Most of Asus’s tablets don’t ooze ego – there’s generally little attempt to make their interfaces vary much from vanilla Android, which is how manufacturer's usually put their 'stamp' on a tablet. The Asus MeMO Pad HD 7 is no different.
It looks just like vanilla Android 4.2 (the version the tablet runs), apart from a few little tweaks. The most obvious gets its own spot on the main nav bar – where you’ll also find the usual back, Home and multi-tasking shortcuts.
The extra one opens-up a tray of widget apps that sit on top of your home screen, rather than ‘in’ it like most widgets. These include a stopwatch, video player, calculator and a half-dozen other little utilities. We didn’t find them desperately useful, and this toolbar is one of the few parts of the interface that’s sluggish to operate, but it’s an inoffensive addition.
Asus's widgets in action
There are also optional power switches you can put into the standard drop-down notifications bar, for things like Wi-Fi, autorotate, and an easy screenshot function (hold down the multitasking button).
Many people may not even notice these alterations, but that’s no bad thing when Android 4.2 by itself makes the Asus MeMO Pad HD 7’s UI seem pretty intuitive and clean-looking.
Asus’s other additions are more traditional apps, and there’s nothing we haven’t seen before.
App Locker lets you password protect some or all of your apps, App Backup lets you install your apps to a memory card and Audio Wizard offers some digital signal processing modes to get the internal speaker sounding a little better depending on what you’re listening to. These are all basic utilities.
The other extra apps are the fluffier sort, which most tablet fans will likely want to replace with alternatives from Google Play. You get a photo editor, a basic painting app, a to-do list and Asus Story, which lets you create a ‘story’ flipbook using your own photos.
None of Asus’s apps impressed particularly – there are better options out there – but none are invasive enough to really affect how the tablet it to use. And, for a tablet of this price, it runs like a dream.
The Asus MeMO Pad HD 7 has a quad-core Mediatek MT1825 CPU clocked at 1.2GHz and 1GB of RAM. This is a way below the top Android devices, which now have 2GB of RAM and much faster processors. If the quad-core revolution has taught us anything, it’s that just because a processor is ‘quad-core’ doesn’t mean it’ll trample a dual-core one.
Despite being quad-core and having an up-to-date 28nm, it seems to be geared-up for efficiency rather than raw power.
However, general navigation is mostly lag-free – far better than we’re used to for a tablet of this price. There are occasional loading stutters shortly after the tablet is awakened, but otherwise it’s a nippy little thing.
Testing the Asus MeMO Pad HD 7 a little more rigorously, with high-end 3D games and performance benchmarks, the tablet competes reasonably well with mid-range Android phones and tablets.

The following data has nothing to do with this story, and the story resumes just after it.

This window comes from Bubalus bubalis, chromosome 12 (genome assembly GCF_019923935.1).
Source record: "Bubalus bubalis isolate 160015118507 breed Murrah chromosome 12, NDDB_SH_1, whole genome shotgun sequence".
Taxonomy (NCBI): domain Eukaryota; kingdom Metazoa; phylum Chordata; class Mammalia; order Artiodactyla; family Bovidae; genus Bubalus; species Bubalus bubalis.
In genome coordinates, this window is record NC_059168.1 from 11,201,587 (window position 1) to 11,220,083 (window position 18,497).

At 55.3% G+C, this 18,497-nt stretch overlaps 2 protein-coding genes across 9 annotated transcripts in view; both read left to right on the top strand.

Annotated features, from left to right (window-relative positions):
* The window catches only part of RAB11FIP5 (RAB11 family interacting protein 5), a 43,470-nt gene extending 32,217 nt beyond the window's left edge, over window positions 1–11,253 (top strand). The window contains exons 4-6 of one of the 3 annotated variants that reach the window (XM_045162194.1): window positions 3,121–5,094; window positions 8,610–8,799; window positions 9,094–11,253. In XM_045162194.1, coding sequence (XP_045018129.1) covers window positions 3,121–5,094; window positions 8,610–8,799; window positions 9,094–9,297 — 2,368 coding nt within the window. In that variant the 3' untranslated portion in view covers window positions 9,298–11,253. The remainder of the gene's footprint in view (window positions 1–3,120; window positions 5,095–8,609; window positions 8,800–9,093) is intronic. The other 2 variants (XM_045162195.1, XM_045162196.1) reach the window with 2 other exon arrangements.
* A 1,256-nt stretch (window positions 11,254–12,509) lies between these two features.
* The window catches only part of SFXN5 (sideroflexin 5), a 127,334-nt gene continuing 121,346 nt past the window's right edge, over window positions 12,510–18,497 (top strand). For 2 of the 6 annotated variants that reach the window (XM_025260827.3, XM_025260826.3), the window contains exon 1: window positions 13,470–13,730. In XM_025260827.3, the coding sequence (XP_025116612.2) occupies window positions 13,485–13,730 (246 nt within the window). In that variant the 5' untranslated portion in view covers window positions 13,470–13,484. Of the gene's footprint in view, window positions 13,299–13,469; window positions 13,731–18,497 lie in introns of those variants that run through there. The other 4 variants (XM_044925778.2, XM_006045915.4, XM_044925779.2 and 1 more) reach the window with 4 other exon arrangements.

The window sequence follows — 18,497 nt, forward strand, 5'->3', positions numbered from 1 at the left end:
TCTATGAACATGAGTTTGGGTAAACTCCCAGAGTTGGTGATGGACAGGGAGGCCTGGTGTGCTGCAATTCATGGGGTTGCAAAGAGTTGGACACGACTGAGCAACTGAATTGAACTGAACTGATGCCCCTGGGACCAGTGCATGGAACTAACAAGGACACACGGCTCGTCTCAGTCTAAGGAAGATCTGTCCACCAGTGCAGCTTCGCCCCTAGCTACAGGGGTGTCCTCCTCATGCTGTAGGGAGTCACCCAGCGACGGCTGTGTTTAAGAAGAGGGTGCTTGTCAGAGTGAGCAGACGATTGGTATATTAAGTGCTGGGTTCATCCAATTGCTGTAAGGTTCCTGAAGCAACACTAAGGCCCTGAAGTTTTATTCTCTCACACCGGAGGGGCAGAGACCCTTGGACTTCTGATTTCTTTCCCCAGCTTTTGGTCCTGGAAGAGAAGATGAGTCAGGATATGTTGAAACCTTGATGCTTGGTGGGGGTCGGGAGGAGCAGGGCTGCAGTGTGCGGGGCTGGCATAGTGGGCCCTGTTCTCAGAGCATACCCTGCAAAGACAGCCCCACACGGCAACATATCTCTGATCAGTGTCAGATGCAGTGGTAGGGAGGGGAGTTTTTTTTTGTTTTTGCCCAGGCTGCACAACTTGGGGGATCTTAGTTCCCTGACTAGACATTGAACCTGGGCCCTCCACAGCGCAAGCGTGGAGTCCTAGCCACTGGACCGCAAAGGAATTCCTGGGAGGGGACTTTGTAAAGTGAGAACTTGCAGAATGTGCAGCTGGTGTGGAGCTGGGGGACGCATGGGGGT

It scored 12,800 in the AnTuTu benchmark, which is roughly on-par with the first Nexus 7 (but around half the score of a 'high-end' quad-core chip like the Galaxy S4's), and it can handle fairly impressive games, if not without frame drops in some titles. And our usual gaming benchmark Real Racing 3 continually crashed before we got to the tarmac. For pure gaming, the first-gen Nexus 7 is superior.
As with most tablets, you’ll need a third-party app to get the most out of the Asus MeMO Pad HD 7 as a video player. Its video file support is much better than Android devices running an earlier version of the software – with integrated support for MKV – but it still failed on rare occasions to play either the audio or video track when certain codecs are used.
With MX Player, an app that fills-in support gaps using software rendering, the MeMO Pad HD 7 can play virtually any video file. The quad-core Mediatek CPU may not be a true powerhouse, but it can handle HD video at full speed.
We find the Asus MeMO Pad HD 7 a pretty great little video buddy. It’s portable, but has a large enough screen to make watching a movie an enjoyable experience. Having a microSD card slot to hand is also a massive bonus – letting you carry a pretty sizeable movie/TV collection around with you.
The biggest issue is the reflective screen, which does become an annoyance when the tablet is taken outside.
The Asus MeMO Pad HD 7’s internal speaker is, much like the Asus-made Nexus 7, isn’t too great either. Volume output and the power of the sound have been improved significantly – it’s no longer weedy-sounding – and uses a stereo driver rather than a smaller mono one.
However, in another respect it might as well be mono. Both speakers sit along a thin grille on the bottom of the tablet’s rear (when the tablet is held upright). This is a fairly poor setup for movie-watching, as it has no hope of creating anything approaching a stereo effect. Its highly positional output gives a definite impression of the sound coming from one edge of the tablet when it’s held on its side.
For upright casual games, though, this is a pretty good speaker for a budget tablet.
Asus has also appeared to have addressed another complaint made about the Nexus 7. Output from the headphone jack is no longer depressingly low. It’s not hugely loud either, but only truly hard-to-drive headphones should have problem with the Asus MeMO Pad HD 7’s output.